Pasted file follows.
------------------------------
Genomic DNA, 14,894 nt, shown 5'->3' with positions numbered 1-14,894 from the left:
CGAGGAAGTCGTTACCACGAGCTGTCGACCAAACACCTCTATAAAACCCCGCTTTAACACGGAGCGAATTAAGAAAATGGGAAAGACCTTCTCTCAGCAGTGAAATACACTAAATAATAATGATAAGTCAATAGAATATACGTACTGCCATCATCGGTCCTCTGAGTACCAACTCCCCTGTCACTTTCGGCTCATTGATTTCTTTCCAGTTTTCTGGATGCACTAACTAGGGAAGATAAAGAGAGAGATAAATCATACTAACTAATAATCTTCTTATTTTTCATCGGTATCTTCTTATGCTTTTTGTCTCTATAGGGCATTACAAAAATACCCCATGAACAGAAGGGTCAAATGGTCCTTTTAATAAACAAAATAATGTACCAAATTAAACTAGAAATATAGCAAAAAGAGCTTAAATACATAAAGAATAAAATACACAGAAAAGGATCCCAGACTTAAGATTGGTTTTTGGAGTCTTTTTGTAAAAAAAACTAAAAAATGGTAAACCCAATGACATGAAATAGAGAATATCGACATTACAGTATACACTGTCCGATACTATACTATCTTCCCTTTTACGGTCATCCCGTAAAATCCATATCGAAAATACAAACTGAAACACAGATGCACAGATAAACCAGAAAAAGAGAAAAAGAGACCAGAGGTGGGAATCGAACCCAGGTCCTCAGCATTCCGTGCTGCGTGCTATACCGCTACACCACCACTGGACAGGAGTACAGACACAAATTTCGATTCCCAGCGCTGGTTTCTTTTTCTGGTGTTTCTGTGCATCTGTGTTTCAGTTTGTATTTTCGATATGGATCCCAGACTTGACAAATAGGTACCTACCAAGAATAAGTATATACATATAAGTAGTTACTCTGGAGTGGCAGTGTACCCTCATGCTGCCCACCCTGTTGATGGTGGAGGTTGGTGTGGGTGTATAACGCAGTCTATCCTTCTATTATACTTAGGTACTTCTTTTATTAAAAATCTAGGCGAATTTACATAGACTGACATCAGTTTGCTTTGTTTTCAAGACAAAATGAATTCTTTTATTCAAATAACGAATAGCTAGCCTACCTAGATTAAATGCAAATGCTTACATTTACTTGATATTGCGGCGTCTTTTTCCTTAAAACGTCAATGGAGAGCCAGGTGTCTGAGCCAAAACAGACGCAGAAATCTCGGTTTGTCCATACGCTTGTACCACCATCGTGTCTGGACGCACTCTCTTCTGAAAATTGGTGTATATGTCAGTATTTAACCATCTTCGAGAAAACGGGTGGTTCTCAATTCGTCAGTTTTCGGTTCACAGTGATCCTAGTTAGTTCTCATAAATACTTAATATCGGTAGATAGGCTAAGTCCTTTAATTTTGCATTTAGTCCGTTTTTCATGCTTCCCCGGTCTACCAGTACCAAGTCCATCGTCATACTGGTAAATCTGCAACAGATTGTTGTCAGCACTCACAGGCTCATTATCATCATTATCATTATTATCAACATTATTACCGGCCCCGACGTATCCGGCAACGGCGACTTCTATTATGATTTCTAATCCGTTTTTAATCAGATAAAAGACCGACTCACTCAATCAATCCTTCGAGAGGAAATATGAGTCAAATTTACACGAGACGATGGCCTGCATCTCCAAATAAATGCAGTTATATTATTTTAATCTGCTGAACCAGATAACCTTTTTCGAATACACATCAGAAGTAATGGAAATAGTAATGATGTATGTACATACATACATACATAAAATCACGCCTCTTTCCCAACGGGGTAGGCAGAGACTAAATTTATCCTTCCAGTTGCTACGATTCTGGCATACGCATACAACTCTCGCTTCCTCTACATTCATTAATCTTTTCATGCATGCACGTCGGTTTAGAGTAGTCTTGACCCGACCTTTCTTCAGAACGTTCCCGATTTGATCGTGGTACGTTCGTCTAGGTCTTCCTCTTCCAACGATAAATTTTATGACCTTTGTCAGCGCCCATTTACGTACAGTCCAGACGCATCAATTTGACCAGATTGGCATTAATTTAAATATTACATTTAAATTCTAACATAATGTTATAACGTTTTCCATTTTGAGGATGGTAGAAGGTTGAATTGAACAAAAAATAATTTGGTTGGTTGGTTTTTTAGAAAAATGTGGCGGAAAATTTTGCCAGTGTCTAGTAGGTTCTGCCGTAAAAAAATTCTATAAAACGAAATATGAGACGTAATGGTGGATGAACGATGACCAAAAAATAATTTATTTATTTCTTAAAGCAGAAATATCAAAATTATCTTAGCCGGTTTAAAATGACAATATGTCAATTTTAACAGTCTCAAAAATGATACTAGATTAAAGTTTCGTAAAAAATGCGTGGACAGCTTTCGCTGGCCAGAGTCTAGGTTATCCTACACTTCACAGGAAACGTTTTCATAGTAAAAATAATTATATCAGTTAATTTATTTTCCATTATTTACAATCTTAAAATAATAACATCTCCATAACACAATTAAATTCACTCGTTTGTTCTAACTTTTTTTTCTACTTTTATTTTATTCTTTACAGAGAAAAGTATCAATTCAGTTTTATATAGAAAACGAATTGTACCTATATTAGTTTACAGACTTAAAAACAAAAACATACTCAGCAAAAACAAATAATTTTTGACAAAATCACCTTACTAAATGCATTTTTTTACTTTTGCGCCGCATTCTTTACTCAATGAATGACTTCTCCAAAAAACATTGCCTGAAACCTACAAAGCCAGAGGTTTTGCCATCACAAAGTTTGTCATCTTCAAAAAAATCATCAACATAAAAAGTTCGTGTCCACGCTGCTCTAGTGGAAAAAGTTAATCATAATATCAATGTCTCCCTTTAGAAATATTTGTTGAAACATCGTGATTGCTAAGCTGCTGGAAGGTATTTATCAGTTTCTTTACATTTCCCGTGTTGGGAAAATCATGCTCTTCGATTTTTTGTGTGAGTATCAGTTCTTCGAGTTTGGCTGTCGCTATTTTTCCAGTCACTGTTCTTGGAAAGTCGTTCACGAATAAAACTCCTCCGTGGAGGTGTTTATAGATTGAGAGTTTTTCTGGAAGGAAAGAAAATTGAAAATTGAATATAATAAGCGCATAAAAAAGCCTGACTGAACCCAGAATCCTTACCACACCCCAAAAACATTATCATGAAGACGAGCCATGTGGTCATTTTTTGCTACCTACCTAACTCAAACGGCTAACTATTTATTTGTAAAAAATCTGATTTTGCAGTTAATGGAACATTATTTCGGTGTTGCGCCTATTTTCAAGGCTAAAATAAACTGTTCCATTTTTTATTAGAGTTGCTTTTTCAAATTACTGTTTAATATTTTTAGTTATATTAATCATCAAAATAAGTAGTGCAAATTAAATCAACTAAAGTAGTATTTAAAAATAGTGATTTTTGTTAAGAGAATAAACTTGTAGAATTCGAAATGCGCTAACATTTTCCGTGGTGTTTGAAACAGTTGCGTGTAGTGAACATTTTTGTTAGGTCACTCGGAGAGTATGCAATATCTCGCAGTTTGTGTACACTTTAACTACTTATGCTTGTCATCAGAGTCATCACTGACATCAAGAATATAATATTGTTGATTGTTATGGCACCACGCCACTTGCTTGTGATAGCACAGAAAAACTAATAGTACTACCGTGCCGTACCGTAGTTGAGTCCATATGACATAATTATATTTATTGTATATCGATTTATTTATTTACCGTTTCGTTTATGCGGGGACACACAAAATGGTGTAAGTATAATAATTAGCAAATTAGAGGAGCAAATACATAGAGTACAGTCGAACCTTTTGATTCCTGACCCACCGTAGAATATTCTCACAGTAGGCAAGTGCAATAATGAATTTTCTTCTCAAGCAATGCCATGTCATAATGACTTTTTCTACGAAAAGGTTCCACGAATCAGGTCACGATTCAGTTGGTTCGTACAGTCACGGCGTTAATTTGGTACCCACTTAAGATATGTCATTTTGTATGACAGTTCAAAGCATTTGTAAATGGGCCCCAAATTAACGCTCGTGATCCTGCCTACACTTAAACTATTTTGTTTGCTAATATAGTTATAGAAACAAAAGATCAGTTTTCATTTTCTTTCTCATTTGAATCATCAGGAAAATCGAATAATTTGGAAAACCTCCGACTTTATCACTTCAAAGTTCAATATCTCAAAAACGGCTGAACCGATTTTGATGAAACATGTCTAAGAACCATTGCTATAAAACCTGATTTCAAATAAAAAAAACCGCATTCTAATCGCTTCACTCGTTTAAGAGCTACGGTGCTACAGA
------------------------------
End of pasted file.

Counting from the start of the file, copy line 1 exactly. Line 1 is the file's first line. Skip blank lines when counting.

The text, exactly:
Genomic DNA, 14,894 nt, shown 5'->3' with positions numbered 1-14,894 from the left: